Gemini space food was manufactured to the special guidelines for nutritional content developed by the US Army Natick Laboratories and NASA's Manned Spacecraft Centre by various commercial food companies contracted to NASA. Common processes used to prepare Gemini space food included dehydration (removal of water) and freeze-drying (in which food is first frozen and then dried by the application of carefully controlled heat, in near-vacuum, to sublimate the ice directly to water vapour). Both these techniques, while previously known, were greatly improved via research to be applied to space food. They were then transferred to the commercial food processing industry, where they form the basis of processing many modern convenience foods. Foods to be freeze-dried were first sliced, diced, granulated, powdered or liquified to facilate processing. The freeze-drying process took place after cooking or initial processing. Bite-size foods, such as sandwiches, were compressed or moulded into 1.9cm cubes and coated with an edible gelatin film to reduce or eliminate crumbs. They were sometimes also freeze-dried or dehydrated. When eaten, they were partially reconstituted by the saliva in the mouth as they were chewed.

This meal would have been manufactured some time during the period of the Gemini space missions, which were conducted between March 1965 and November 1966.

History

Notes

Gemini space food was used on US Gemini two-person space flights between 1965-66. On each flight the crew were provided with four meals per day, nominally breakfast, lunch, dinner and supper, designated Meals A, B, C, D. This meal is labelled Day-1 Meal-A, indicating it as the first meal to be eaten on the first day of a mission. Although designated Meal-A, this meal is a lunch, not a breakfast and would have been the first meal eaten in-flight after a morning launch (breakfast would have been eaten at the Kennedy Space Centre, prior to launch). Meals were planned so that the same menu was repeated after 4 days. This provided enough variety to prevent the astronauts becoming bored with the menu, while reducing the need for NASA to maintain a large selection of food varieties. Prior to each flight, the crew selected their individual menu preferances from the range available and each meal was then individually labelled with its day and meal number. Food was stored in the spacecraft food lockers in the order in which it was to be consumed. The individual items in each meal were prepared for eating according to their processed form. Dehydrated food and drink were rehydrated with tepid water (21 C) produced from the spacecraft fuel cells. This water was dispensed into the food bag through its valved nozzle, using a pistol-like device. Each sachet was labeled with the specific quantity of water required to rehydrate that particular item. Freeze-dried foods were rehydrated in the same manner. The rehydrated foods were then consumed by squeezing them into the mouth through the food tube, which was unfolded after cutting the plastic strip that held it down. Many bite-size foods did not need reconstitution and were eaten as is after removing their wrapping. After the meal chewing gum was used to clean the teeth and the skin cleaning towel to cleanse the face and hands. To clean, the sterilising tablet was added to each food sachet and all used food containers were placed inside the meal package which was then stored in the rubbish locker until the spacecraft returned to Earth.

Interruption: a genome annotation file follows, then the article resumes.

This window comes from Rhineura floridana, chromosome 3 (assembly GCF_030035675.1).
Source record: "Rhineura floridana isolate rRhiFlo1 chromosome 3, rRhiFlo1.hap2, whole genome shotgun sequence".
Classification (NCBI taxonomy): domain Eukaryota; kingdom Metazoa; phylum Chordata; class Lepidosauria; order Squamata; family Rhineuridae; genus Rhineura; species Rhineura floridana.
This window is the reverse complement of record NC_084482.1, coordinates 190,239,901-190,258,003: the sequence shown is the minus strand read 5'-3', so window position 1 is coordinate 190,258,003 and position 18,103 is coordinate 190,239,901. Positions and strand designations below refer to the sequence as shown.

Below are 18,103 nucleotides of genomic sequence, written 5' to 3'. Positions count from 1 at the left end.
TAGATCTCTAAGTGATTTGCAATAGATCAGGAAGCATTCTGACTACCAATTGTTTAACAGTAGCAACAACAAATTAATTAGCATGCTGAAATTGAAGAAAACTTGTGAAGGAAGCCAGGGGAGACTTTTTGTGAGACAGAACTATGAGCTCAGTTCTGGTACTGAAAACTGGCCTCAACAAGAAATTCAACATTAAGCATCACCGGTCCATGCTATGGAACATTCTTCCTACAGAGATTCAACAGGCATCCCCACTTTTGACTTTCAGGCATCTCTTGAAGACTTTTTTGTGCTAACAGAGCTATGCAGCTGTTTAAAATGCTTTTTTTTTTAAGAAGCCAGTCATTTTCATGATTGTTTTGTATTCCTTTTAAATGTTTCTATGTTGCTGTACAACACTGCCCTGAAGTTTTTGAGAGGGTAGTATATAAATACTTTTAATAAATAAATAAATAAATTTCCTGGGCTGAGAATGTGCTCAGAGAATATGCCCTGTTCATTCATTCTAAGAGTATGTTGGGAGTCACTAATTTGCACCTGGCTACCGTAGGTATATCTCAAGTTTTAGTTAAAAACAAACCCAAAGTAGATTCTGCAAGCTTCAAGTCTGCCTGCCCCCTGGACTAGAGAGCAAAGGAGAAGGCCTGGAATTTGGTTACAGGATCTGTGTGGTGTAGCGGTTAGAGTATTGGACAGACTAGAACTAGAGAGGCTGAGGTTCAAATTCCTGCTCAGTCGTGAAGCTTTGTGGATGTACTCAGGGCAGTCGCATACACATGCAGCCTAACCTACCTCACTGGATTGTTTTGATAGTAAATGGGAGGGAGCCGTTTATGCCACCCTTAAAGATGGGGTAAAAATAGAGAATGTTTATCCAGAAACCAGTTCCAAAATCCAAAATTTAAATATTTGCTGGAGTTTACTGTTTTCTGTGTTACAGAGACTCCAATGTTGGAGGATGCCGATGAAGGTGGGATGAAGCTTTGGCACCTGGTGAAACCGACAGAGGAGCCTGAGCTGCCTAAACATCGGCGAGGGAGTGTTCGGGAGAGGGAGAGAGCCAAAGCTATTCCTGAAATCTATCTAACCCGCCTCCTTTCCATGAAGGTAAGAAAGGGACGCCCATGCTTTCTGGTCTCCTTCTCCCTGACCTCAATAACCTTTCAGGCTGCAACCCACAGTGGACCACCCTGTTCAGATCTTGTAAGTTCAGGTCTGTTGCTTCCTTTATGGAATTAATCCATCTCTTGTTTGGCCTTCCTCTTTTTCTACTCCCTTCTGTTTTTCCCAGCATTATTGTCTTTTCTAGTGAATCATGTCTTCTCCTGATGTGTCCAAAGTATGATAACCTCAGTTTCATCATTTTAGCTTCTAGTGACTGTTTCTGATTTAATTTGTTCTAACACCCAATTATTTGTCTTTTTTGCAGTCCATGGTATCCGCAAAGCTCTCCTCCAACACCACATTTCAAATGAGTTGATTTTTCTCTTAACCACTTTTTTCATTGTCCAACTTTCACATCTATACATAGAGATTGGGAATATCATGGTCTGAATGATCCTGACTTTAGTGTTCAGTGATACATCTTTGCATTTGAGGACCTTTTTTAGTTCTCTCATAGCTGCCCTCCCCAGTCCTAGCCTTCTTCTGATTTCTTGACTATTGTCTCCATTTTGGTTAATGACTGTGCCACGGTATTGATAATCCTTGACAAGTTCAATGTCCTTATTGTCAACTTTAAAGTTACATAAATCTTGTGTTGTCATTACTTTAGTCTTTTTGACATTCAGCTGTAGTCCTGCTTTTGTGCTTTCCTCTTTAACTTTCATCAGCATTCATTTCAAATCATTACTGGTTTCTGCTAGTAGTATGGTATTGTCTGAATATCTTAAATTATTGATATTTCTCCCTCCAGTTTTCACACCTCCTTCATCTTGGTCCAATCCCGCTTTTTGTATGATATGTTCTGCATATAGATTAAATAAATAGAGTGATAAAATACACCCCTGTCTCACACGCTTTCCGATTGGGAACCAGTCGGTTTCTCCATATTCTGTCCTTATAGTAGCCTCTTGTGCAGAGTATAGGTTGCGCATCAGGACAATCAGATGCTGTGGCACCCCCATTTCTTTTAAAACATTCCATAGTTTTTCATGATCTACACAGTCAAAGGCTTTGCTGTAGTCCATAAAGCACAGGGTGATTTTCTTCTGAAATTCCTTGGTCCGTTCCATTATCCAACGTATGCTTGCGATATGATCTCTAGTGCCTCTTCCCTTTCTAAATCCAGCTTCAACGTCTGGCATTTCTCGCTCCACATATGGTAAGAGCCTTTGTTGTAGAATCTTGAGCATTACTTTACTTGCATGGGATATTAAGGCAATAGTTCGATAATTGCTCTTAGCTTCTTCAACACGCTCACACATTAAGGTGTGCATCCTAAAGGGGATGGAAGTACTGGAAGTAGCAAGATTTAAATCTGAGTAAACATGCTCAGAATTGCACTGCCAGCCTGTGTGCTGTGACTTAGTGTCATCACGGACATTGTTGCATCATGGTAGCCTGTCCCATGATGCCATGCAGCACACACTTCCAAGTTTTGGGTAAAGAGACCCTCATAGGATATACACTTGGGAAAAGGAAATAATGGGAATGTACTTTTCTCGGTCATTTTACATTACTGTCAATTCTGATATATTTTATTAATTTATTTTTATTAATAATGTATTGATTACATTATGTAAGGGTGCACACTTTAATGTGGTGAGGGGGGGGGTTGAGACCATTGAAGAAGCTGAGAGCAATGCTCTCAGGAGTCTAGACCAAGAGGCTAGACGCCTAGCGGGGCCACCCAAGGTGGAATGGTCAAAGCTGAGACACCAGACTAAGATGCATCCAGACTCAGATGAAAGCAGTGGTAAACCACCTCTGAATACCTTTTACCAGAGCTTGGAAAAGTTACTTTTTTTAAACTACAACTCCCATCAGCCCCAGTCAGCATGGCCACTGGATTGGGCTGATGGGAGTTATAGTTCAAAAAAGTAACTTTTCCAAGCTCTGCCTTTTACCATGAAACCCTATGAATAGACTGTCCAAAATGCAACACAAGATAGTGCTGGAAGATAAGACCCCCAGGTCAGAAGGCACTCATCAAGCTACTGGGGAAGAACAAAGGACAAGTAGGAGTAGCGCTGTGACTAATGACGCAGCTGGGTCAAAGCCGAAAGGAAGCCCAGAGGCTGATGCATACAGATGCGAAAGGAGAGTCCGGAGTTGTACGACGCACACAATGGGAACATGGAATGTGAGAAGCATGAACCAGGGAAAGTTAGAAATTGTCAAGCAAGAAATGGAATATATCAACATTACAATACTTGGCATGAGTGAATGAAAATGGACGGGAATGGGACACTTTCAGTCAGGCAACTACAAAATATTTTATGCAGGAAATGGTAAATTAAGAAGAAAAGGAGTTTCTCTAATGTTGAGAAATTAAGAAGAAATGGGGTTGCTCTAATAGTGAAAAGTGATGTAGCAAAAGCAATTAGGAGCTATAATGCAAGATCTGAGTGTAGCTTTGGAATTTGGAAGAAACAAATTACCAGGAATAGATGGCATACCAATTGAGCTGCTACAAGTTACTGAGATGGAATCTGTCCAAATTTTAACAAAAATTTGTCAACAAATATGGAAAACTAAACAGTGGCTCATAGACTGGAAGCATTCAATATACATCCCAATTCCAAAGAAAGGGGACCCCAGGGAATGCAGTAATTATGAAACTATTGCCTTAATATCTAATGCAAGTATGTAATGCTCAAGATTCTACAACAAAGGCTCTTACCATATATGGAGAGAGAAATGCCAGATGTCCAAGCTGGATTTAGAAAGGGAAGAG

This meal was prepared for use on a Gemini flight, but it never flew in space (possibly the astronaut changed his mind about his meal choice, or it may have been a demonstration package). According to information supplied by the vendor, it came into the possession of a NASA employee from the Lyndon B. Johnson Space Centre, Houston, Texas, who possibly 'souvenired' it when the unused Gemini food stocks were being disposed of. This NASA employee sold the meal package to a space memorabilia dealer, who then on-sold it to the vendor.

Source

Credit Line

Purchased 1995

Acquisition Date

13 February 1995

Cite this Object

Harvard

Space meal package from Gemini mission 2019, Museum of Applied Arts & Sciences, accessed 20 August 2019, <https://ma.as/147963>

Wikipedia

{{cite web |url=https://ma.as/147963 |title=Space meal package from Gemini mission |author=Museum of Applied Arts & Sciences |access-date=20 August 2019 |publisher=Museum of Applied Arts & Sciences, Australia}}
This object is currently on display at the Powerhouse Museum.